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Federal Highway Administration > Publications > Focus > March 2008 > Implementing an Accelerated Bridge Construction Program in Utah
March 2008Publication Number: FHWA-HRT-08-011

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Implementing an Accelerated Bridge Construction Program in Utah

For the Utah Department of Transportation (UDOT), the use of accelerated bridge construction (ABC) technologies and techniques is not just a one-time event but a successful business practice that is rapidly becoming the norm, not the exception. Since first using prefabricated bridge systems and ABC in 2002, UDOT has completed 10 projects that incorporated different ABC elements and technologies, ranging from full-depth precast concrete deck panels and bent caps to total superstructure systems and the use of self-propelled modular transporters (SPMTs) to replace bridges in a matter of hours. “The goal of all these innovations is the same—to find a way to replace or fabricate a bridge in an extremely short time,” says Carmen Swanwick of HDR Engineering, UDOT’s consultant for ABC.

Figure 1. Photo. A view of the completed 4500 South bridge in Salt Lake City, UT. Traffic is traveling under the bridge. Two construction cranes are visible.
The Utah Department of Transportation used an accelerated construction strategy to replace the 4500 South bridge in Salt Lake City in a single weekend.

As the nature of highway construction has evolved from building the Interstate and highway system in areas where infrastructure did not exist to rehabilitating roads and bridges in highly congested areas, conventional construction techniques have reached their limit for decreasing user delays. “Today’s projects have enormous impacts, especially to the traveling public. As user costs mount, the pressures to decrease project durations increase,” says Jim McMinimee, UDOT Director of Project Development. UDOT has found that the benefits of using ABC include not only a shortened schedule but increased safety for both road users and construction workers and increased quality. With less time spent in work zones, the risk of crashes affecting road users and workers decreases. And the use of prefabricated elements and systems that can be constructed offsite allows for better cure times, more durable mix designs, and the advantages of a controlled manufacturing environment.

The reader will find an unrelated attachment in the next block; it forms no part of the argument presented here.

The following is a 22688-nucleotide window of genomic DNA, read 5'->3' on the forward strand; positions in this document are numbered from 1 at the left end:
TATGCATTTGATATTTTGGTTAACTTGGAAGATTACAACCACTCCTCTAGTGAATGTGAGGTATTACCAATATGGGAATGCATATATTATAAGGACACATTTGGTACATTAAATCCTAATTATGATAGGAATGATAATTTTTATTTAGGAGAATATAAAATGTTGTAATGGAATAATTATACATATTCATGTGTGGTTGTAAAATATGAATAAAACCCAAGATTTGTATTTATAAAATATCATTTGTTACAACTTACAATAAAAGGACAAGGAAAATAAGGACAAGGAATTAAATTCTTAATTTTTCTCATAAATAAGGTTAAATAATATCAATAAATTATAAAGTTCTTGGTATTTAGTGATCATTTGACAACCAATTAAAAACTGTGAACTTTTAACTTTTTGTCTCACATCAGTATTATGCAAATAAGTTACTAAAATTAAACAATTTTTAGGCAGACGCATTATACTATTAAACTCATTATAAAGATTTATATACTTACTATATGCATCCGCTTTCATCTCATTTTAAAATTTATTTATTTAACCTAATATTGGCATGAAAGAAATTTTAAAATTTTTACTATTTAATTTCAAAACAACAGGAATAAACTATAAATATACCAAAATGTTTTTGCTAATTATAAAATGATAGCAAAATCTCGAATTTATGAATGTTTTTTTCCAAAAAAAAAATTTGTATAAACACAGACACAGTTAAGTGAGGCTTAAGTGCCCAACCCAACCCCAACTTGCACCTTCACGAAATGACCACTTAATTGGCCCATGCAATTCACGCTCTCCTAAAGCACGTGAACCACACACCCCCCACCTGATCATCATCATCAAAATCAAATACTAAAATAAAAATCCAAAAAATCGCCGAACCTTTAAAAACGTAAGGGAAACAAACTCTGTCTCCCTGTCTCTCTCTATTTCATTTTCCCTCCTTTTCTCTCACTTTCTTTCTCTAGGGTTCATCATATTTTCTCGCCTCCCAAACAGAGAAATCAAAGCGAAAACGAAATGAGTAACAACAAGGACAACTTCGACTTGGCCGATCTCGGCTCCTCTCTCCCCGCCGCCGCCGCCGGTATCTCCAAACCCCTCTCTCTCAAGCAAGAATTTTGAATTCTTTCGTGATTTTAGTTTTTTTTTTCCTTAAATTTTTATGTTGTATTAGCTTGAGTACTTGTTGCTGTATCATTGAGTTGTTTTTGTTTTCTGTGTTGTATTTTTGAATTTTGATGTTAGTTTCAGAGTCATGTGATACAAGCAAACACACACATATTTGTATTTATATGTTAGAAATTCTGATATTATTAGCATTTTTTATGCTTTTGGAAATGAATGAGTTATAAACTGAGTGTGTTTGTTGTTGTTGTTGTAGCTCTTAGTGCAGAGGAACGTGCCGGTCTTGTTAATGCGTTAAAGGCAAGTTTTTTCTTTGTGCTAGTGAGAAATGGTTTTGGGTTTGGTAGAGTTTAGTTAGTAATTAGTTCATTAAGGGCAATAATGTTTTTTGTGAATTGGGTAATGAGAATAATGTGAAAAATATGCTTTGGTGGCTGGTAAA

While UDOT encountered increased costs for its initial projects that used prefabricated bridge systems and other ABC techniques, it was willing to absorb more upfront costs because there was the possibility of tremendous long-term economic benefit. Costs have since decreased for subsequent projects. The economic benefit has also been realized by the accompanying reduction in user costs. For example, using an ABC strategy to replace the 4500 South bridge over the I-215 East Loop in Salt Lake City in October 2007 cut road closures and detours from 6 months to a single weekend and saved $4 million in road user costs (see December 2007 Focus). The superstructure of the new concrete and steel bridge was constructed offsite over a period of 4 months, while the abutments for the new bridge were constructed underneath the existing bridge without impacting traffic. SPMTs were used to both remove the old bridge and to lift the new bridge into place. While using SPMTs cost an additional $800,000, for UDOT this increase was offset by the substantial reduction in user costs.